Prof. GALSTON: As the Greek philosopher Heraclitus said more than 2000 years ago, you cannot step in the same river twice — not even the Tigris or the Euphrates.
ABERNETHY: So let me ask you this. By our presence there, a foreign occupier, are we doing — is the result of that to do more harm than good, and does that mean that in order to accomplish the ends that we have to get out?
Dr. LAND: I think the Iraqis are very ambivalent about our presence there. A lot of them understand that things could get very bad if we leave, that there could be a bloodbath. In fact, I think there’s a danger of a regional war between the Sunnis and the Shia, with people coming in from outside.
ABERNETHY: The Administration argues —
Dr. LAND: Well, and I think it’s a very real concern, and we need to be concerned about it. But I think clearly we need to be working toward reducing our footprint and increasing the Iraqis footprint in their own country as quickly as is feasible.
ABERNETHY: But the question — go ahead.
Prof. SHERMAN: I’m just going to address that because that is exactly what puts enormous strain on our troops, and we fail to take seriously our obligation to them. Those situations are ambivalent, psychologically ambivalent, but they’re also morally ambivalent. And many of the cooperative arrangements they have with working with the security and the like involve knowing that the Iraqis have detention centers, which our young men and women in uniform see, especially if they are advising the police or the security, and don’t quite know how to terminate them on terms that the Iraqis will accept. So there’s a lot of moral “dirty hands,” you might say, that we expose our troops to, in a war where those that are helping us play by somewhat different rules than we’re willing to accept.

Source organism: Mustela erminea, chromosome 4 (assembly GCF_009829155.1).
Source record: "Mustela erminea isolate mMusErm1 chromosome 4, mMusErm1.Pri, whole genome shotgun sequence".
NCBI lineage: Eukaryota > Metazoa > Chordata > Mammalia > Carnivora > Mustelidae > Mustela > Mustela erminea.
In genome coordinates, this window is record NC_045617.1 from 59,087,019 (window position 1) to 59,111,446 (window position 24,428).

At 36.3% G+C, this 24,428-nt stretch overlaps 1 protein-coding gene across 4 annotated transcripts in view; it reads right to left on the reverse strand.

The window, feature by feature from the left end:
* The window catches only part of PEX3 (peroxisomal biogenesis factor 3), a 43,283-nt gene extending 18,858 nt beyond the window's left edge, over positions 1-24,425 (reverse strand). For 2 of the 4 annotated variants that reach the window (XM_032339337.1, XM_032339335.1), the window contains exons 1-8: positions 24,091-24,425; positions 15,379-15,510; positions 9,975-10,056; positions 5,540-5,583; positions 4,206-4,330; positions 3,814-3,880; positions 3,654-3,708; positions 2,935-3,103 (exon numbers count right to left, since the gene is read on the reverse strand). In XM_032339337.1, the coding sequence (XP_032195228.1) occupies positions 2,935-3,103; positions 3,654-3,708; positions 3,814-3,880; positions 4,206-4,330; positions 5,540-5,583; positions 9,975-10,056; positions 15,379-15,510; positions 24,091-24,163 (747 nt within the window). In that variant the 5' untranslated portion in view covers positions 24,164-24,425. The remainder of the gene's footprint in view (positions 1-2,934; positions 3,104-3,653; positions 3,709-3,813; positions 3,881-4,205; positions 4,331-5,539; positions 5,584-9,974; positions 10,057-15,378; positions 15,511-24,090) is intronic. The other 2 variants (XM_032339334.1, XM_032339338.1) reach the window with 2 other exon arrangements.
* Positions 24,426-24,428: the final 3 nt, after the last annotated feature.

ABERNETHY: Does it come down, then, to a question of can we succeed?
Prof. GALSTON: That is a critical question, not just from a factual standpoint, but from a moral standpoint, because it’s an ancient moral principle that states that “ought” implies “can.” An obligation to do something implies that you have the power to do it. We don’t know whether we have the power to bring about the result we seek. We’re going to find out in this calendar year, and if we don’t, then, as Secretary of the Defense Gates has said, it would be irresponsible not to have a Plan B.
Dr. LAND: And that’s part of just war theory. You know, will the good gained outweigh the damage caused? And that’s, you know, that’s not a science, that’s an art. It really is an art, and what happens on the ground really matters, and how the Iraqis respond. This war will not be won or lost by the American presence there. It will be won or lost by whether or not enough Iraqis grasp and commit to a vision of a democratically elected government in a democratic society.
Prof. SHERMAN: But I would just pick up on a point, Bill, you made. You can’t step into the same river twice, Heraclitus famously said. But we’ve done a lot of experimenting. This is five years with a lot of our investment of our money — taxpayer money — and troops. This is very similar water to what we’ve stepped in before, and so there are lessons from the past that we need to heed.
ABERNETHY: You mean Vietnam?
Prof. SHERMAN: Vietnam and to the four years that have preceded — the war changes. It’s fluid. The cause changes. The morale needs to be changed. But it’s the same kind of war.
ABERNETHY: Is a lesson from Iraq that it is extremely difficult to intervene in another country militarily and that we need to be very, very careful about that in the future?
Prof. SHERMAN: I think that’s certainly a lesson, and I also think the Pentagon knows that the kind of war we were prepared to fight isn’t what we have seen. And the models of war fighting have really changed. And there’s enormous moral responsibility to the troops to send them out with the best kind of war models that have — nonconventional warfare requires very different fighting from targeted missions.
ABERNETHY: Bill, the last word?
Prof. GALSTON: There’s one more implication. Ultimately, as Richard has said, and as everybody can see, if the Iraqis don’t want this as much as we do, then we cannot succeed.
ABERNETHY: Okay. Richard Land, Nancy Sherman, William Galston — many thanks to each of you.